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And yes, there was a banana. Why wouldn’t there be?

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There was Viking shield wall training.

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Oh yeah.

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Enter the trebuchets. This is the main event. Teams bring their pumpkin launches to the edge of the field, load them up with weight, and send squash hurtling through the air as far as they can.

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This knight and king soaked in the day’s festivities.

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A professional survey team drove this van around the field to accurately measure how far the fat orange fruit were flung. When they were not on the field, corn was occasionally launched from air guns at the targets. It was hilarious.

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Whaachaaa… the pumpkin is already out of the frame but you still see the motion of the launch.

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Swashbuckling spectators ponder the economic advantages of firing plump produce from their cannons instead of metal balls. Sustainability is one of Seattle’s most beloved buzzwords right now.

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Here’s the big boy. At the end of the competition, all of the teams threw their metal weights into his bucket to increase his power. You could launch a Volkswagen from this thing. And centuries ago, they would lob just about anything available at their enemies.

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And the emcee’s shelter collapses. There was a strong breeze. Thankfully no Vikings, wizards, gnomes, or bananas were caught in the canvas.

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Enter the Seattle Knights. These lords and ladies are the real deal. Their website accurately describes them as, “(the) Northwest’s medieval combat troupe with excellent equestrian skills, high-energy acting, and choreographed stage combat using real steel weapons.” The knights and their steeds have well-developed personas and you are encouraged to cheer for a particular color.

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Between events the knights bring their horses to the sidelines so spectators can interact with them. There are various breeds and sizes, the oldest of which was an energetic 27. All are poetry in motion.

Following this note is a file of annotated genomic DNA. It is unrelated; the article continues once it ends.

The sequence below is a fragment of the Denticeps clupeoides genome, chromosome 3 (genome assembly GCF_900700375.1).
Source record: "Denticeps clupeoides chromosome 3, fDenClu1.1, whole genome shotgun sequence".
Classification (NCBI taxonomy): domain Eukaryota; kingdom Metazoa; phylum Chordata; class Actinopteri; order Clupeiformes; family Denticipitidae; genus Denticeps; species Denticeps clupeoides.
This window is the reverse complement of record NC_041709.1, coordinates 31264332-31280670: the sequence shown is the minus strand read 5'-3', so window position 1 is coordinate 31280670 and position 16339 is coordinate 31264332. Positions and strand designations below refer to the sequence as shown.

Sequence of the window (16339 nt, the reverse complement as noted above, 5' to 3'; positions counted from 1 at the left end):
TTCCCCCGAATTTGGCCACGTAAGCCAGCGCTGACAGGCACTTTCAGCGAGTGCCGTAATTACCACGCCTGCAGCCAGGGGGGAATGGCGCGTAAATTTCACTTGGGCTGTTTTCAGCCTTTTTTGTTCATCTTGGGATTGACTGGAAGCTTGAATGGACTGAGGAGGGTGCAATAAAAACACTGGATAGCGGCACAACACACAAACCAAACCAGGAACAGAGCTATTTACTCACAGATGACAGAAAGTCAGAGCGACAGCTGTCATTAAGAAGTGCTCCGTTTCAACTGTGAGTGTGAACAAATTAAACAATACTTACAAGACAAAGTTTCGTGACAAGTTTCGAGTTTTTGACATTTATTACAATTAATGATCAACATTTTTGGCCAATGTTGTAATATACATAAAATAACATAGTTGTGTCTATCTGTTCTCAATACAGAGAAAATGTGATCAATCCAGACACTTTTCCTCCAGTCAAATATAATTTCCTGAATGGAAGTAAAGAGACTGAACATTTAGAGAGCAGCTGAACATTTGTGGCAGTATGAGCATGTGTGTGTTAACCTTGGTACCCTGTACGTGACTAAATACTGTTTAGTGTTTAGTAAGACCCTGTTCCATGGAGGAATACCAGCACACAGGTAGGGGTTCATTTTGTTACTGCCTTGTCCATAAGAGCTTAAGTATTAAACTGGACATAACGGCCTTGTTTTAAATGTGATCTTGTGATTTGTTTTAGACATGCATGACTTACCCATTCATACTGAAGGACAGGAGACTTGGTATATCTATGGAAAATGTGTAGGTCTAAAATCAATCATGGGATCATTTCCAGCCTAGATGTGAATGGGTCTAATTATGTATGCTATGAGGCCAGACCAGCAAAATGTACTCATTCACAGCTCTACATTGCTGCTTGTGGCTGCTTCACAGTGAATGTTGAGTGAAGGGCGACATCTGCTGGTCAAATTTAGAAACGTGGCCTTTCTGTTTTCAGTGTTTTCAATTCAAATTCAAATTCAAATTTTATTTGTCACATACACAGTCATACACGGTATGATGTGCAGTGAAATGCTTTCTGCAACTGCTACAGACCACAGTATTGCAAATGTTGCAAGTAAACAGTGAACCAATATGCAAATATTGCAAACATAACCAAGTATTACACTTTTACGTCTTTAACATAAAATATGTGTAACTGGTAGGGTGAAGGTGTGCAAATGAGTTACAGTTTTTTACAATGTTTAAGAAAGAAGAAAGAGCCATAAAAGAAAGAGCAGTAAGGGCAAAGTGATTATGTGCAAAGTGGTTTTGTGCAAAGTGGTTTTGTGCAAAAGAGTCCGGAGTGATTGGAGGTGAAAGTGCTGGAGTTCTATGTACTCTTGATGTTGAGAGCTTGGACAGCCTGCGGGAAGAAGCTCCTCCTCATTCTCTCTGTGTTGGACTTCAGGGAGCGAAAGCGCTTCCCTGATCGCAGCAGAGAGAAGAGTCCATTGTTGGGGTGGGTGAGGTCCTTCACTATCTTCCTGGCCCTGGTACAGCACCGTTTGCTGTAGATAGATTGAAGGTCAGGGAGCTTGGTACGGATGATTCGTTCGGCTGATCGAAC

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There are both male and female knights.

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Off with his head! Literally. This knight beheaded his foe at a gallop.

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Getting the spear through the ring at this speed has to be something like threading a needle while you’re tripping over a pile of Legos. Amazing.

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Knights challenge each other to combat. By the end of this round, she had him at spear point on the ground.

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The thrill of the joust. It was difficult to get a good action shot over the crowd. It is intense to see this event up close.

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What a day. What makes it so appealing is that you wear what you feel like, you get to participate and learn things, and the entertainment involves all manner of medieval weaponry. All area pumpkin farms have unique attributes to draw crowds; we’re serious about our gourd hunting in Washington State. This one basically offered time travel. I hope they have a similar program next year because I plan to bring the whole Fruit of the Loom pack along.

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I would rather sit on a pumpkin and have it all to myself, than be crowded on a velvet cushion. -Henry David Thoreau

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©2016 H. Hiatt/wildninjablog.com. All articles/posts on this blog are copyrighted original material that may not be reproduced in part or whole in any electronic or printed medium without prior permission from H. Hiatt/wildninjablog.com.